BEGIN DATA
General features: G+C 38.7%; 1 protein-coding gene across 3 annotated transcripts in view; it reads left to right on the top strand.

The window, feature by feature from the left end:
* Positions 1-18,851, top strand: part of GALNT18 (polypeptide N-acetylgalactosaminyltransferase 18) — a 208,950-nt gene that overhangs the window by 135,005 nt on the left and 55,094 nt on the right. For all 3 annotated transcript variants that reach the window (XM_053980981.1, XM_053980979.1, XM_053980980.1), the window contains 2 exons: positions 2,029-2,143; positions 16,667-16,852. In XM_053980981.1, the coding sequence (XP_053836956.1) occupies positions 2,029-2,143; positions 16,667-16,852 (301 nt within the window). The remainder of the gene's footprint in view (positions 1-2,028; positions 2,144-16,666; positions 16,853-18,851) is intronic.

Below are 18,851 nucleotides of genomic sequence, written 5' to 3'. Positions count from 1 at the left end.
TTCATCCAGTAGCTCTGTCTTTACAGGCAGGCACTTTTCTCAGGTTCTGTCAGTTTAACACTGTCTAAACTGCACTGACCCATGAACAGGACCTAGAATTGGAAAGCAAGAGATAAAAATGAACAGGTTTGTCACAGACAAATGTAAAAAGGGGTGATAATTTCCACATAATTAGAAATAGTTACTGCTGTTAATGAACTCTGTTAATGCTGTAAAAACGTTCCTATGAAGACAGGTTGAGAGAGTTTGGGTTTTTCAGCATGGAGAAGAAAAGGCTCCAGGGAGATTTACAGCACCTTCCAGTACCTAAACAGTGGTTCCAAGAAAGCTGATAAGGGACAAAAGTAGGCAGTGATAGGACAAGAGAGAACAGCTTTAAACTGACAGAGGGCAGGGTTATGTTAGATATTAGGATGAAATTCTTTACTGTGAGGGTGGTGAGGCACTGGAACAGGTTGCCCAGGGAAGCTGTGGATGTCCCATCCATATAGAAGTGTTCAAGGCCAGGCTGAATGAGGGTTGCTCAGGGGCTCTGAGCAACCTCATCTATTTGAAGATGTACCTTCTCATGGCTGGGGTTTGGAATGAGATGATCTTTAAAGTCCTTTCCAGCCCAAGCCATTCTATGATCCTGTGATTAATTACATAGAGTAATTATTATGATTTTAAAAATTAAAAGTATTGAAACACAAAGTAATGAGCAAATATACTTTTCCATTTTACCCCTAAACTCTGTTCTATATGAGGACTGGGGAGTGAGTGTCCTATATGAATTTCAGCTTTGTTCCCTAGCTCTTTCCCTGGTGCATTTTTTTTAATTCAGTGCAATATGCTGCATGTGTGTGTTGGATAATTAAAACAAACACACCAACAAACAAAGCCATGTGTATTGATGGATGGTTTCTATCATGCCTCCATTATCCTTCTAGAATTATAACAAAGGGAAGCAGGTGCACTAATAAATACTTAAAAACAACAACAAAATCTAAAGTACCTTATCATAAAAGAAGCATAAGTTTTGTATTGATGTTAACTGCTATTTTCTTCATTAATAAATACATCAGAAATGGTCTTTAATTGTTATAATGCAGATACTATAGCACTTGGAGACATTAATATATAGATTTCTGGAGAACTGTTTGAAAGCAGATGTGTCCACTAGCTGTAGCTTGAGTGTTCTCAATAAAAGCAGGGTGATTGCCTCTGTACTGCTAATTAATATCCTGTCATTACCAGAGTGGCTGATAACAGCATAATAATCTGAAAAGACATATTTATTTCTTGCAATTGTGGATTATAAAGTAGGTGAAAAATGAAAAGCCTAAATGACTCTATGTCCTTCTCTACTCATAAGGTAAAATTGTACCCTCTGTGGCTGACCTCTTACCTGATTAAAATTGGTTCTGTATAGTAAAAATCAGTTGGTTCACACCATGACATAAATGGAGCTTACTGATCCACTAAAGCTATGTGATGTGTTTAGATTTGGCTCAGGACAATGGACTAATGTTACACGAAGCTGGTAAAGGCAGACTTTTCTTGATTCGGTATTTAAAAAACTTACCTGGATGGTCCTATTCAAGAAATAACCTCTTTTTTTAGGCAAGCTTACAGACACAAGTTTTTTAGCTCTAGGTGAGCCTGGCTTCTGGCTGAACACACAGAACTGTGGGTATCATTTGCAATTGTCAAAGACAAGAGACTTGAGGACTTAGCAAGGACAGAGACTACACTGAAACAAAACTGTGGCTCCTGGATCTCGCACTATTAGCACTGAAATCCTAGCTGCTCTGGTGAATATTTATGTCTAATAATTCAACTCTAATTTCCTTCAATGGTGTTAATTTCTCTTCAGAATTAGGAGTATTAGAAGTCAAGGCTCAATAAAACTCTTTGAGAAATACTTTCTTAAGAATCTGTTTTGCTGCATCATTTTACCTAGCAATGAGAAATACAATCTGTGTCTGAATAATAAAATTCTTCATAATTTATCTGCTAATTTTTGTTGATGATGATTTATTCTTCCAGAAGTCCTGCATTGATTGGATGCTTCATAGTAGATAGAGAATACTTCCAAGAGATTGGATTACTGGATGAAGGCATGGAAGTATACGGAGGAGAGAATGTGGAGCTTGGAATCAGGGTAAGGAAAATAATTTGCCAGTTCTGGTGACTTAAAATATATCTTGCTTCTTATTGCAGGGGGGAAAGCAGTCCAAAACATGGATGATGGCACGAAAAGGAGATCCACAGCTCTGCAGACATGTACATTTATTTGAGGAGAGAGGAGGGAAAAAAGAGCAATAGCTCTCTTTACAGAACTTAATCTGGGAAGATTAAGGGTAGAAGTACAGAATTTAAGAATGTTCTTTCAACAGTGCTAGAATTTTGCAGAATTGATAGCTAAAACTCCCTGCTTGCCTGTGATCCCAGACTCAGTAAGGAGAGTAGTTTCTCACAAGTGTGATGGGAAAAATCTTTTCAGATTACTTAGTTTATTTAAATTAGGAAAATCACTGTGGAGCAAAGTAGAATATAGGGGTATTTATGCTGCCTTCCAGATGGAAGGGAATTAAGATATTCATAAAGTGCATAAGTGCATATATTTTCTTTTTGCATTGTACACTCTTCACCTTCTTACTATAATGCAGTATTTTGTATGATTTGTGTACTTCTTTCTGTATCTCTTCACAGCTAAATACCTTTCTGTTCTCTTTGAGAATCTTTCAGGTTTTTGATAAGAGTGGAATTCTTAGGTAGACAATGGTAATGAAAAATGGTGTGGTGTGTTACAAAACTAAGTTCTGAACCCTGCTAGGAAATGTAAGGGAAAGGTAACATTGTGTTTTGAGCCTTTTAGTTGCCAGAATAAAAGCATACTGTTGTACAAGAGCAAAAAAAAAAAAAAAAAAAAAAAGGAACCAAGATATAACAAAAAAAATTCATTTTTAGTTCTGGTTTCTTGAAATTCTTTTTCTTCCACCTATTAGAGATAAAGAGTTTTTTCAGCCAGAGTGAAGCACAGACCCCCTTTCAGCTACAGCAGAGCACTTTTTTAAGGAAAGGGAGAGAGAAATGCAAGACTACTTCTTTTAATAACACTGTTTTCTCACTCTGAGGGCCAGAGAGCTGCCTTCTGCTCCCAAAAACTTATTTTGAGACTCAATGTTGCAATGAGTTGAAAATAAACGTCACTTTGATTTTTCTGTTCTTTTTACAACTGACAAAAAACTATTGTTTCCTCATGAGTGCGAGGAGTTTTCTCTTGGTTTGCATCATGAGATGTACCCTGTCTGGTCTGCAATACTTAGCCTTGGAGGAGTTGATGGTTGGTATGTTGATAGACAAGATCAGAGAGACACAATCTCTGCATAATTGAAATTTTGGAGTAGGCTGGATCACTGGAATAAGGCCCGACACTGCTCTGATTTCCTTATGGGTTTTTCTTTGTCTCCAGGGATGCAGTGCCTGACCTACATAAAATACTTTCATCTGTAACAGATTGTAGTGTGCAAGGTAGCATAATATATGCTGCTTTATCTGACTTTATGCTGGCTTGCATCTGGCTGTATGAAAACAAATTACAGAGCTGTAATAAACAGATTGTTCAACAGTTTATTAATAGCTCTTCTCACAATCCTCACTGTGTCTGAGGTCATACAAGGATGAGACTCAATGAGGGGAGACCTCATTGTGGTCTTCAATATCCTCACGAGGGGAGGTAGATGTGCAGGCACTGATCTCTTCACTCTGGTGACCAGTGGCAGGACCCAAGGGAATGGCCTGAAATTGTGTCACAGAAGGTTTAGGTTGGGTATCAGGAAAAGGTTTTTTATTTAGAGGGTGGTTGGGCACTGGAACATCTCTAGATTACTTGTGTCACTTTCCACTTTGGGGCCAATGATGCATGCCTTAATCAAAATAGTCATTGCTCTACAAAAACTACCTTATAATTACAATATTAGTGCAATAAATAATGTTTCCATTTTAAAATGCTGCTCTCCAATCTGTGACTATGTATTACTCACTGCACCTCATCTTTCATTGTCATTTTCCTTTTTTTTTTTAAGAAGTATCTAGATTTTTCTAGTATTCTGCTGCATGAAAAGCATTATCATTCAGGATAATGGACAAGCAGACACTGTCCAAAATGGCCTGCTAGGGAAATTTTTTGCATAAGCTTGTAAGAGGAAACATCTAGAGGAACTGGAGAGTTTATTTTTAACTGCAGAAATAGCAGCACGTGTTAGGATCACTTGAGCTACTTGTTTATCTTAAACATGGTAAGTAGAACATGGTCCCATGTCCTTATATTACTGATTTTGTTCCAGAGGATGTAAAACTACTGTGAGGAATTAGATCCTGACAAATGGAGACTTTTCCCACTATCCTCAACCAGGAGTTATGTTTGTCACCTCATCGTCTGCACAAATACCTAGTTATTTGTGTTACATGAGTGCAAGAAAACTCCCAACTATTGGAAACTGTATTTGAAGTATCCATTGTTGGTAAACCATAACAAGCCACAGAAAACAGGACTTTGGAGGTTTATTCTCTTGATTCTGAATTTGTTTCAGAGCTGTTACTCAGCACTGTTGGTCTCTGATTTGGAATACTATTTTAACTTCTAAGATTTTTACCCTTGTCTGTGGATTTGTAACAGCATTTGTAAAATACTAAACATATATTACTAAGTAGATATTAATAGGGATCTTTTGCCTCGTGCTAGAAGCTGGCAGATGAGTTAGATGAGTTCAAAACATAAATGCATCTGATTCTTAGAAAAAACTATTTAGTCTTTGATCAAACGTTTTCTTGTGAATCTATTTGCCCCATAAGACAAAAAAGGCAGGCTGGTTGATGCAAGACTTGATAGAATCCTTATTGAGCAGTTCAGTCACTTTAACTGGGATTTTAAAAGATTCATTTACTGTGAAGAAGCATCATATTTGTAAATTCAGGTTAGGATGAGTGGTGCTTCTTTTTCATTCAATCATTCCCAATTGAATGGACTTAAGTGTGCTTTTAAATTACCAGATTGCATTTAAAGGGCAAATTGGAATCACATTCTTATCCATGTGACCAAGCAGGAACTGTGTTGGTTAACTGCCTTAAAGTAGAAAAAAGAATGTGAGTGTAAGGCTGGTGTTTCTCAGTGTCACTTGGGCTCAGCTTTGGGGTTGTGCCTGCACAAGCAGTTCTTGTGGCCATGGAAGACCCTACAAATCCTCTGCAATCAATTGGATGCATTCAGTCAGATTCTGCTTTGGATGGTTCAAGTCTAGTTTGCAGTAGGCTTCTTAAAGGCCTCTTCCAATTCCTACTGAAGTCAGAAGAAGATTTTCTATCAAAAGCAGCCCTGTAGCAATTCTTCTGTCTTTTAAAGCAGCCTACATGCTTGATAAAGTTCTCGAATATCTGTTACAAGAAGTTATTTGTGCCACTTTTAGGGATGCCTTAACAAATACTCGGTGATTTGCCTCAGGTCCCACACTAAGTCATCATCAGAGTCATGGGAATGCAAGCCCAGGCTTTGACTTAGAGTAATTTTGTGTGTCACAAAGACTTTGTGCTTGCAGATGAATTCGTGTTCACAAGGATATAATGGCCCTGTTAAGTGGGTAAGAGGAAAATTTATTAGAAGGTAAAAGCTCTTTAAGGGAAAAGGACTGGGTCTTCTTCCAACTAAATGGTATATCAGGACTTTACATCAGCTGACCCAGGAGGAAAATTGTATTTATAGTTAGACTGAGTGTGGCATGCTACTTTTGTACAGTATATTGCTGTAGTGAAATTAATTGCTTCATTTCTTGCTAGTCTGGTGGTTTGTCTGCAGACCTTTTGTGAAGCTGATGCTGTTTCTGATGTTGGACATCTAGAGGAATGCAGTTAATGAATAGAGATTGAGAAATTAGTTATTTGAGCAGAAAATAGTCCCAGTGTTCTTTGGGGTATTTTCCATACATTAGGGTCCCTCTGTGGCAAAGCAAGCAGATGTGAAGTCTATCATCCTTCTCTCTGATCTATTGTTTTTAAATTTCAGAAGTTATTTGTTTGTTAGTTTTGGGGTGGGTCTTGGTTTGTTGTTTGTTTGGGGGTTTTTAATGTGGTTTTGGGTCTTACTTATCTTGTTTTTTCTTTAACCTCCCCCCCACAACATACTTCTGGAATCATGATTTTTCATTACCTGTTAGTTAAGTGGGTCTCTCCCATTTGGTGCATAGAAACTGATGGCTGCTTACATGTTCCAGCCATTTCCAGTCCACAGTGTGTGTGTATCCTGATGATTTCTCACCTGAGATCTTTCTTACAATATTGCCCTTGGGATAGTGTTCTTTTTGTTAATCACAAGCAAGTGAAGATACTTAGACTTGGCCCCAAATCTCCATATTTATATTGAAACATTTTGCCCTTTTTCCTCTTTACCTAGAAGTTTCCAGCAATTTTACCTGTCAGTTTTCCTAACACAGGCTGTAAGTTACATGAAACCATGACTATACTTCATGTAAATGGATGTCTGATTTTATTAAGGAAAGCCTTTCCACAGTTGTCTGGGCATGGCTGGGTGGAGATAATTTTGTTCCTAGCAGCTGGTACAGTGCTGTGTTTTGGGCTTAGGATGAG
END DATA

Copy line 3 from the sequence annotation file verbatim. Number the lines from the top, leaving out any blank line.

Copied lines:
* Positions 1-18,851, top strand: part of GALNT18 (polypeptide N-acetylgalactosaminyltransferase 18) — a 208,950-nt gene that overhangs the window by 135,005 nt on the left and 55,094 nt on the right. For all 3 annotated transcript variants that reach the window (XM_053980981.1, XM_053980979.1, XM_053980980.1), the window contains 2 exons: positions 2,029-2,143; positions 16,667-16,852. In XM_053980981.1, the coding sequence (XP_053836956.1) occupies positions 2,029-2,143; positions 16,667-16,852 (301 nt within the window). The remainder of the gene's footprint in view (positions 1-2,028; positions 2,144-16,666; positions 16,853-18,851) is intronic.